It might sound like I’m fawning over the One, but there were a few quirks that got on my nerves. The keyboard would occasionally become insensitive while I was typing and would need a bit of cajoling to respond again — this was consistent across several devices I tried, so it’s clear there’s a bug. And HTC desperately, desperately needs to improve the camera resolution. I could often work around it by framing my shots carefully, but I sorely missed the ability to crop detailed images from tiny portions of full-size photos. For the next One, I’d like to see HTC accept its competitive reality and increase the rear camera resolution beyond four megapixels, even if it means giving up some of that vaunted light sensitivity.
As such, I found myself missing the cameras from other phones, particularly the iPhone 5s or LG’s G3 (both of which strike a good balance between resolution and low-light ability) and newer Lumias like the 1020 or Icon (which sacrifice very little). However, the omission wasn’t enough to make me regret trying the One. The G3 and next iPhone would undoubtedly prove tempting, but I’d be more than happy to stick with HTC’s hardware for a couple of years.
We’ve shared our experience with the HTC One M8, and now it’s time for you to share yours. Head over to our product database to write your own review — and be sure to join the forum discussion to share your experiences with fellow users!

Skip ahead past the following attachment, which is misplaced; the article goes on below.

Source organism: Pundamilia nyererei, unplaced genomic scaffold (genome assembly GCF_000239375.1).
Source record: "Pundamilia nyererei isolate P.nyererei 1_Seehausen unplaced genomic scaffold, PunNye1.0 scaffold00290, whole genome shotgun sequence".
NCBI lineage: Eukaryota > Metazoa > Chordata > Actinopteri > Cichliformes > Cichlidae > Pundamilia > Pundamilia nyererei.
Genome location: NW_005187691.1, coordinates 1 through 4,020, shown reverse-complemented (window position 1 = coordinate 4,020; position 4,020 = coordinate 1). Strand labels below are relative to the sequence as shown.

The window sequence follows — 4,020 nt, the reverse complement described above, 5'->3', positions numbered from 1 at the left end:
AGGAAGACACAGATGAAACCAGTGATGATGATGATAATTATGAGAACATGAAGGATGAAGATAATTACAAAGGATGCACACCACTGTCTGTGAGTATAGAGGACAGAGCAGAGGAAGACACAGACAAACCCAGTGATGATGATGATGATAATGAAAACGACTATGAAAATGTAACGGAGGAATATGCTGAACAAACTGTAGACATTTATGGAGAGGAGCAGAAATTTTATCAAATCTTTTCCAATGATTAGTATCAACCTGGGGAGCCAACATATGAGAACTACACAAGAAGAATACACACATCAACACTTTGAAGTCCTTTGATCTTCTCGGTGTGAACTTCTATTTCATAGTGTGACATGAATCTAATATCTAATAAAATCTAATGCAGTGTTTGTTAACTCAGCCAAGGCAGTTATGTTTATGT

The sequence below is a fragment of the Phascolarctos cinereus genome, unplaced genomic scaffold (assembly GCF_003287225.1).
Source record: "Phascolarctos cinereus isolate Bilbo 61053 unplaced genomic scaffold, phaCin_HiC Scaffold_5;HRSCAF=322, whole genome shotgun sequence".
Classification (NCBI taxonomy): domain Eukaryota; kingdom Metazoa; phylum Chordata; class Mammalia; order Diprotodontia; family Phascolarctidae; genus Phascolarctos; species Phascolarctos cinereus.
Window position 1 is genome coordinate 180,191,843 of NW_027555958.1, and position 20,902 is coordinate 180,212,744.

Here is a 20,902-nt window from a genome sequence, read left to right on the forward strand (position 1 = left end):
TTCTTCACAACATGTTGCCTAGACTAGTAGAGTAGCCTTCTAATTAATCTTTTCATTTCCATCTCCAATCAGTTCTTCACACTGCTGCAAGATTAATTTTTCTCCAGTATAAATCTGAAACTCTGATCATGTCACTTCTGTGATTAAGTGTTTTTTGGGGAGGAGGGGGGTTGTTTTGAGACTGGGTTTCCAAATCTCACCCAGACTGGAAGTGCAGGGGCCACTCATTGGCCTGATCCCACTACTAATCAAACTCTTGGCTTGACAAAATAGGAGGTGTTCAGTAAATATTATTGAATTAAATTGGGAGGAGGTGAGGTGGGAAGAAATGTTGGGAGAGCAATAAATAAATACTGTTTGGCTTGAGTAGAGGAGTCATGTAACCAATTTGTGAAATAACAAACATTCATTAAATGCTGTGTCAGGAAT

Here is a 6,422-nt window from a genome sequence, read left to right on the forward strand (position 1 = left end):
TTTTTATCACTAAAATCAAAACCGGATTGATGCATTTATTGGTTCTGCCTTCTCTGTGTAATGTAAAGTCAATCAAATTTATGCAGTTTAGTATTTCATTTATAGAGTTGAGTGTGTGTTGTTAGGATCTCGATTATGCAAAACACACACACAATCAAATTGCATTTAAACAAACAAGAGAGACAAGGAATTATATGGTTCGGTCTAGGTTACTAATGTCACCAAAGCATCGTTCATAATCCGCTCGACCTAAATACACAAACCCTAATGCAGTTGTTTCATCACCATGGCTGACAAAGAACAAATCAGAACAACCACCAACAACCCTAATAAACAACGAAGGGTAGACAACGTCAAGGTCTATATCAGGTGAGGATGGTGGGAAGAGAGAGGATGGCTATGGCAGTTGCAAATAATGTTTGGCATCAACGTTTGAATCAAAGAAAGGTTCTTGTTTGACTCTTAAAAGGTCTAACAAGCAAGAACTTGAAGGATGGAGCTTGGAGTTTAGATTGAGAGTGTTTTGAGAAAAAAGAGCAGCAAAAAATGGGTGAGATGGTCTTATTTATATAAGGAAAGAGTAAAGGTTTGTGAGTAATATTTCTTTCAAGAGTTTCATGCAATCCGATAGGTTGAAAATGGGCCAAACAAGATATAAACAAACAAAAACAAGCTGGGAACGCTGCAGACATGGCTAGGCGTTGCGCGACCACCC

Other than the official Android “L” Developer Preview which is available for LG Nexus 5 and Asus Nexus 7 (2013) devices by Google, we’ve seen it ported to the Nexus 4 recently. We knew that this is not the end of it though, of course.
HTC One (M7) unexpectedly gets its own Android “L” Developer Preview port thanks XDA Senior Member ssrij and a team of developers. Nexus 4 port was kind of expected, but not this one. The port is still in alpha though, so keep this in mind if you intend on flashing it. The port was made possible thanks to ramdisk and kernel modifications which ssrij had to do. We say it once again, this is an alpha version of the port and some things will simply not work, at all.
Keeping all this in mind, if you’re interested in it follow this link.
The post Android “L” developer preview gets ported to HTC One (M7) appeared first on AndroidGuys.
For many of us with Nexus devices, the Android L preview has only been a pipe dream that we can, for now, only gawk at from a distance. Well, thanks to the boffins at XDA, there is another device to gawk at now, and that device is the HTC One M7. The Android L preview has been ported to the HTC One M7, a photo of which is shown above, and although the ROm is currently in alpha, it’s undoubtedly better than nothing.